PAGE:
Diamond weight is measured in units called carats. A carat is divided into 100 parts.

Each part is called a point. A diamond that weighs one (1.00) carat also weighs 100 points.

Special diamond scales calibrated to a thousandth of a carat are generally used in the jewelry trade. Occasionally you may hear the term “four grainer” referring to a 1 carat stone. Each grain is equal to .25 ct or 25 points. If you think in terms of grams, 1 gram is equal to 5 carats. This metric equivalency provides a level of uniformity anywhere in the world.

Carat describes the actual weight of a stone—not the size.

Due to the limited supply of larger diamonds, the value of the stone rises proportionally as the weight of the stone increases. For example, four .25ct diamonds of the same quality will not equal the value of a single 1ct stone of identical quality.

The disparity becomes more noticeable as the size and quality of the diamond increases.

Bigger is not always better. A diamond’s ultimate value is based on a balance between the 4C’s: cut, clarity, color and carat weight. None of these factors is automatically more important than the others. All of them must be considered together to determine the true worth of a diamond.



The clarity of a diamond is the term used to describe the number and size of imperfections, inclusions or blemishes inside the stone. Inclusions occur within the stone, while blemishes are external in nature.

There are many grading scales used to describe clarity, however, that used by the GIA (Gemological Institute of America) is probably the most well known. The scale can be broken down as follows:



Grading is always performed with a 10 power loupe or microscope under proper lighting by a trained observer. Inclusions in stones graded I1, I2 and I3 can be seen by the unaided eye. In many cases the term “imperfect” will be substituted for “included” when describing VVS, VS and SI stones. Generally, diamonds in the I1-I3 ranged are referred to as imperfect 1, 2 or 3.

Unlike color that is often obvious to the eye, clarity grading is more subjective. A diamond may be graded from internally flawless to nearly the end of the GIA scale before an imperfection would be visible to the eye without magnification. Consequently, while clarity has a distinct effect on the value of a diamond, it often has a different impact on the beauty of the stone.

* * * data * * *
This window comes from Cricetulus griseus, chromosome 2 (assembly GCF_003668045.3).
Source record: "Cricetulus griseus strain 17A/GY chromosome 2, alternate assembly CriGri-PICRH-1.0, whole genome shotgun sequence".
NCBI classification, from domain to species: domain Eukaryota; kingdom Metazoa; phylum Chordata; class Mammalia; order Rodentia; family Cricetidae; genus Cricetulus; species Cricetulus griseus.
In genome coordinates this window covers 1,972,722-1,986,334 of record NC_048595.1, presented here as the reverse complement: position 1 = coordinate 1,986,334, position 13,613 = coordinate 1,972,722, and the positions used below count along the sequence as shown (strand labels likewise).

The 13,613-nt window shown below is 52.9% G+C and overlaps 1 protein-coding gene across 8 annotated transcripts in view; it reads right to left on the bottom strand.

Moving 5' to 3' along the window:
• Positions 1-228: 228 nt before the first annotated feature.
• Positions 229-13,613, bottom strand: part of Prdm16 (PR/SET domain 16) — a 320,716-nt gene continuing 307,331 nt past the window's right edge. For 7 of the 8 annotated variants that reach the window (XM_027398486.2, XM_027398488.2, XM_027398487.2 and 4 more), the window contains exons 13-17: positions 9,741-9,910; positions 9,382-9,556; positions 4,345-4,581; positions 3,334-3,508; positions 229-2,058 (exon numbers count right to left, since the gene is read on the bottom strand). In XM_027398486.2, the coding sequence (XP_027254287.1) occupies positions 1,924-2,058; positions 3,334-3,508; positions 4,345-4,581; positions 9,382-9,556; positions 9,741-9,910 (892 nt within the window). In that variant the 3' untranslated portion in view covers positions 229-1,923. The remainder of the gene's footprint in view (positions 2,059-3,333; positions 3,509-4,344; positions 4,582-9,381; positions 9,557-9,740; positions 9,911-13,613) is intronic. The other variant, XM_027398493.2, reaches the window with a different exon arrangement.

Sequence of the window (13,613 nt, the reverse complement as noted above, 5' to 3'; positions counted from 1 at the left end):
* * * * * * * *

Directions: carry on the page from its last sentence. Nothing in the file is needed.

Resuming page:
Color grading, using the GIA scale, ranges from D to Z, with D being colorless and Z being heavily (usually yellow) colored.

Colorless stones (designated D, E, and F) command the highest prices.

Diamond colors run somewhat in groups:



When grading diamonds, a non-reflective white background is used. Graders have to be careful about surrounding environment. Clothing color, lighting and color of the instruments used may affect the outcome.

Diamonds that naturally exhibit very intense pure colors, such

as blue, red, green and bright yellow are the rarest of all and as such command exceptional values.. These stones are not color graded with the scale above.

Color is one of the most noticeable characteristics of a diamond.

The setting of the diamond can affect the appearance of color. If the stone is colorless, a white gold or platinum setting will enhance the whiteness of the stone. But if the stone has a yellowish tint, a yellow gold setting may help mask the yellow tint, making the stone appear whiter.



Cut refers to the angles and proportions not diamond shape brilliance of a diamond depends on two key characteristics of its cut: symmetry and polish. Symmetry refers to the angles at which the “facets” (the stone’s smooth, angled surfaces) align. Polish refers to how smooth those surfaces actually are.

Diamonds are usually cut with 58 facets, or separate flat surfaces. These facets follow a mathematical formula and are placed at precise angles in relation to each other. This relationship is designed to maximize the amount of light reflected through the diamond and to increase its beauty. When a diamond is cut to proper proportions, light is reflected from one facet to another and then dispersed through the top of the stone. The process of cutting also creates the diamond parts known as the crown, culet, table, girdle and pavilion.

Diameter: The width of the diamond as measured through the girdle.

Table: The largest facet of a gemstone.

Crown: The top portion of a diamond extending from the girdle to the table.

Girdle: The intersection of the crown and pavilion, which defines the perimeter of the diamond.

Pavilion: The bottom portion of a diamond, extending from the girdle to the culet.

Culet: The facet at the tip of a gemstone. The preferred culet is not visible with the unaided eye (graded “none” or “small”).

Depth: The height of a gemstone measured from the culet to the table.

The quality of the cut it’s what gives the stone its brilliant sparkle. When a diamond is well cut, light will enter the stone, bounce off the mirror-like facets and be reflected back through the top of the diamond, creating brilliance and fire. Brilliance is the return of light to the eye from inside the diamond (reflection of light). Fire refers to the prism effect, separating white light into a rainbow of colors (dispersion of light).

Ideal Cut Diamond – Nearly all light that enters the stone is reflected out of the top, designed to maximize brilliance.

Shallow Cut Diamond – Light will be lost out of the bottom or sides causing the diamond to lose its fire or brilliance.

Deep Cut Diamond – Light will travel out of the bottom or sides making the stone look dark and dull.



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